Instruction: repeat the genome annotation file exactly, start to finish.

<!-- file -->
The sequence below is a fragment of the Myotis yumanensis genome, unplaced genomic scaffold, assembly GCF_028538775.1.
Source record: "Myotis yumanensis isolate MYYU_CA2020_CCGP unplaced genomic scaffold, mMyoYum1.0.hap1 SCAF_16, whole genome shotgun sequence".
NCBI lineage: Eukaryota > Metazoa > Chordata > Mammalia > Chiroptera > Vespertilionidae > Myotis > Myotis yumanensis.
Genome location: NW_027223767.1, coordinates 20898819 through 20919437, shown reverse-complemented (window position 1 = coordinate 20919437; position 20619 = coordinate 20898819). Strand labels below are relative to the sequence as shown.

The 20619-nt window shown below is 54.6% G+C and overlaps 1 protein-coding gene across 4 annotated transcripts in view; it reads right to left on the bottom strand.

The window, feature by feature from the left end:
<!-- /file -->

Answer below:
The sequence below is a fragment of the Myotis yumanensis genome, unplaced genomic scaffold, assembly GCF_028538775.1.
Source record: "Myotis yumanensis isolate MYYU_CA2020_CCGP unplaced genomic scaffold, mMyoYum1.0.hap1 SCAF_16, whole genome shotgun sequence".
NCBI lineage: Eukaryota > Metazoa > Chordata > Mammalia > Chiroptera > Vespertilionidae > Myotis > Myotis yumanensis.
Genome location: NW_027223767.1, coordinates 20898819 through 20919437, shown reverse-complemented (window position 1 = coordinate 20919437; position 20619 = coordinate 20898819). Strand labels below are relative to the sequence as shown.

The 20619-nt window shown below is 54.6% G+C and overlaps 1 protein-coding gene across 4 annotated transcripts in view; it reads right to left on the bottom strand.

The window, feature by feature from the left end: